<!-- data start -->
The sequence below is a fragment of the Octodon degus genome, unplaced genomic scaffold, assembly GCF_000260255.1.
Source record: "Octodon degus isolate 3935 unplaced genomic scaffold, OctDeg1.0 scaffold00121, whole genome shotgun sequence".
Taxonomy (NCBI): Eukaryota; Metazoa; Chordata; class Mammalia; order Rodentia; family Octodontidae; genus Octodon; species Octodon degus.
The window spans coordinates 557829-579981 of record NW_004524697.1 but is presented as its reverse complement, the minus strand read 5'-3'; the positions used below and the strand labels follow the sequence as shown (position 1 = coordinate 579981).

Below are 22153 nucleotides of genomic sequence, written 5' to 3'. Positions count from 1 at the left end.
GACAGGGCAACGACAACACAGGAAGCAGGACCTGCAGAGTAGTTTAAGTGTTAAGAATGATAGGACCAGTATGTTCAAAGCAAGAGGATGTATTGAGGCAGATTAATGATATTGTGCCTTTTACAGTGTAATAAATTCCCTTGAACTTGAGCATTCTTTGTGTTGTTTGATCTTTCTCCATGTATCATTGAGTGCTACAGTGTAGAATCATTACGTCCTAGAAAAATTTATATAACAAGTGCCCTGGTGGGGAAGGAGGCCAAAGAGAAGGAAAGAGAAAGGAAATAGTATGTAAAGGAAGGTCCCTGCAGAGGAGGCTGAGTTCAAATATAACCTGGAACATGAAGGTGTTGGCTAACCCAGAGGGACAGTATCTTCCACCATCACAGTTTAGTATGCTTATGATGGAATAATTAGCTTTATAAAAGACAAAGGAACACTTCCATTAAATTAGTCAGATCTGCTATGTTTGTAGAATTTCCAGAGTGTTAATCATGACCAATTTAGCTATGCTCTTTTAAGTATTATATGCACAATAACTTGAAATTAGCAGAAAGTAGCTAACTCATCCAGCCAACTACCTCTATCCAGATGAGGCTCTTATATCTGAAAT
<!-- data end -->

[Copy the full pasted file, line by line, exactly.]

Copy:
The sequence below is a fragment of the Octodon degus genome, unplaced genomic scaffold, assembly GCF_000260255.1.
Source record: "Octodon degus isolate 3935 unplaced genomic scaffold, OctDeg1.0 scaffold00121, whole genome shotgun sequence".
Taxonomy (NCBI): Eukaryota; Metazoa; Chordata; class Mammalia; order Rodentia; family Octodontidae; genus Octodon; species Octodon degus.
The window spans coordinates 557829-579981 of record NW_004524697.1 but is presented as its reverse complement, the minus strand read 5'-3'; the positions used below and the strand labels follow the sequence as shown (position 1 = coordinate 579981).

Below are 22153 nucleotides of genomic sequence, written 5' to 3'. Positions count from 1 at the left end.
GACAGGGCAACGACAACACAGGAAGCAGGACCTGCAGAGTAGTTTAAGTGTTAAGAATGATAGGACCAGTATGTTCAAAGCAAGAGGATGTATTGAGGCAGATTAATGATATTGTGCCTTTTACAGTGTAATAAATTCCCTTGAACTTGAGCATTCTTTGTGTTGTTTGATCTTTCTCCATGTATCATTGAGTGCTACAGTGTAGAATCATTACGTCCTAGAAAAATTTATATAACAAGTGCCCTGGTGGGGAAGGAGGCCAAAGAGAAGGAAAGAGAAAGGAAATAGTATGTAAAGGAAGGTCCCTGCAGAGGAGGCTGAGTTCAAATATAACCTGGAACATGAAGGTGTTGGCTAACCCAGAGGGACAGTATCTTCCACCATCACAGTTTAGTATGCTTATGATGGAATAATTAGCTTTATAAAAGACAAAGGAACACTTCCATTAAATTAGTCAGATCTGCTATGTTTGTAGAATTTCCAGAGTGTTAATCATGACCAATTTAGCTATGCTCTTTTAAGTATTATATGCACAATAACTTGAAATTAGCAGAAAGTAGCTAACTCATCCAGCCAACTACCTCTATCCAGATGAGGCTCTTATATCTGAAAT